Round 2: Then I tell the class I want to give away more money. I tell the students to write down their bids, but that I also have to talk to some teacher down the hall, leaving the room for a few minutes (hopefully the class sees this signal to collude/cheat at this point.) When I come back I read the bids then give away the money to the highest bidder. Finally, class discussion of what happened during the game springs us into game theory.

I played this game in three different AP Microeconomics classes this year and ended up with bizarre outcomes. I actually made 4 cents in the first class, $6 in the second class, and lost $4 in the third class. After the game, we discussed what the logical outcomes to the game should have been. One class was too tired to realize that when I left the room, they should have cheated.

Even though the game had some irrational outcomes, it did show the unpredictability of behavior within a cartel or colluding oligopoly.

In the end, this teacher made $2.04 (Sweet!)

Entry from the Best of 'Just Enjoy the Show'

When 'dumbing down' is a substitute for 'understandable'

Oops, I upset someone on Marginal Revolution for using "dumbing down" to describe the content of Freakonomics and Discover.
"Meds, I'm not sure "dumbing down" and making understandable are the same thing. In fact, I am certain they're not. Can you understand having the flu without knowing how a virus invades your cells? Probably. One thing I like about these books and this blog are that the specialists don't withhold knowledge with the belief that the unwashed masses are incapable of understanding. Even with a shallow understanding, I suspect the layman is better off understanding something of economics rather than nothing at all."

I replied (using a silly economic principle, of course):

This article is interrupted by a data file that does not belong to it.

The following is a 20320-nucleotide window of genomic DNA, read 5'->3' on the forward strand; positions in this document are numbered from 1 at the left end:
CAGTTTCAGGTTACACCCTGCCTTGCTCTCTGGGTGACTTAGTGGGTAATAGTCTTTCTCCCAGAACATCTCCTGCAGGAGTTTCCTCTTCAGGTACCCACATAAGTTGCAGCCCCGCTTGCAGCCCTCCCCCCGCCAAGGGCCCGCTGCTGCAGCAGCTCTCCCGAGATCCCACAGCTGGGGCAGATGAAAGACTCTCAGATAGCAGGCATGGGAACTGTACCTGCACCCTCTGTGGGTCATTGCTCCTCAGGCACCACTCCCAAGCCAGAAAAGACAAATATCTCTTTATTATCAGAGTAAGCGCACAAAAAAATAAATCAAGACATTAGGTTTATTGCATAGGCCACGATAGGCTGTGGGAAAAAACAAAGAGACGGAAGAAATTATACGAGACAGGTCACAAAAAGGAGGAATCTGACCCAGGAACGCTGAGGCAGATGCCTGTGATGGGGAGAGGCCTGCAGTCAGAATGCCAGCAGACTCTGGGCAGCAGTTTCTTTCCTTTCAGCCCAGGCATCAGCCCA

"...Good teachers need to make the subject matter (I don't care what it happens to be) interesting and understandable. That sometimes means getting rid of fancy terminology (due to overblown egos/narcissism/inability to teach) and the calculus (why I enjoy Levitt). In some cases the lousy professor's view of "dumbing down" and making something "understandable" could be substituted.

Oops, I said "substituted," Econ 101 time: If the price of saying "dumbing down" increases then demand for "understandable" increases. Therefore, I will use "understandable" in the future, unless of course there is a change in expectations.

I told you I was a junkie for "understandable" books explaining the basic economic principles."

Entry from the Best of 'Just Enjoy the Show'

Freakonomics, Naturalist, Discover...Which does it the best?

There have been so many books in the style of Freakonomics released over the last 5 years---meaning very readable and enjoyable economic applications for the individual that knows absolutely nothing about the dismal social science.

Discover Your Inner Economist
by Tyler Cowen, The Economic Naturalist by Robert H. Frank, and Unsafe Sex is Safer Sex by Steven Landsburg are just a few examples.

Obviously Freakonomics was not the first, but it certainly introduced and/or renewed a large interest in basic "101 economic" principles (in the blog-age).

So my questions is: Who does it the best?

Currently, I am leaning towards Levitt and Dubner for their fun factor, application of the principles (I love how there is no calculus), intelligent style, and it is an easy read even for my high school students that haven't yet taken AP Economics.

Entry from the Best of 'Just Enjoy the Show'

Ultimatum Game

I played the "Ultimatum Game" at a teacher's conference last year, except we only used 20 bucks in the game. I did something that seemed completely irrational and offered the other person $18 leaving only $2 for myself. Of course they accepted the offer, and everyone in the room thought I was an idiot (I am, but not because of that).

I explained that I wanted to make a random stranger happy and that was worth the $18 to me, but not $20. The reason I gave for keeping the $2 was so I could take the subway back to Grand Central Station.

Since the stakes in this game were so low I was willing to reverse what the article was explaining on fair deals. Additionally, I really just wanted to see if I could mess up the game's aim and confuse everybody, to simulate the average Econ student's participation.

So it really was not an irrational economic decision.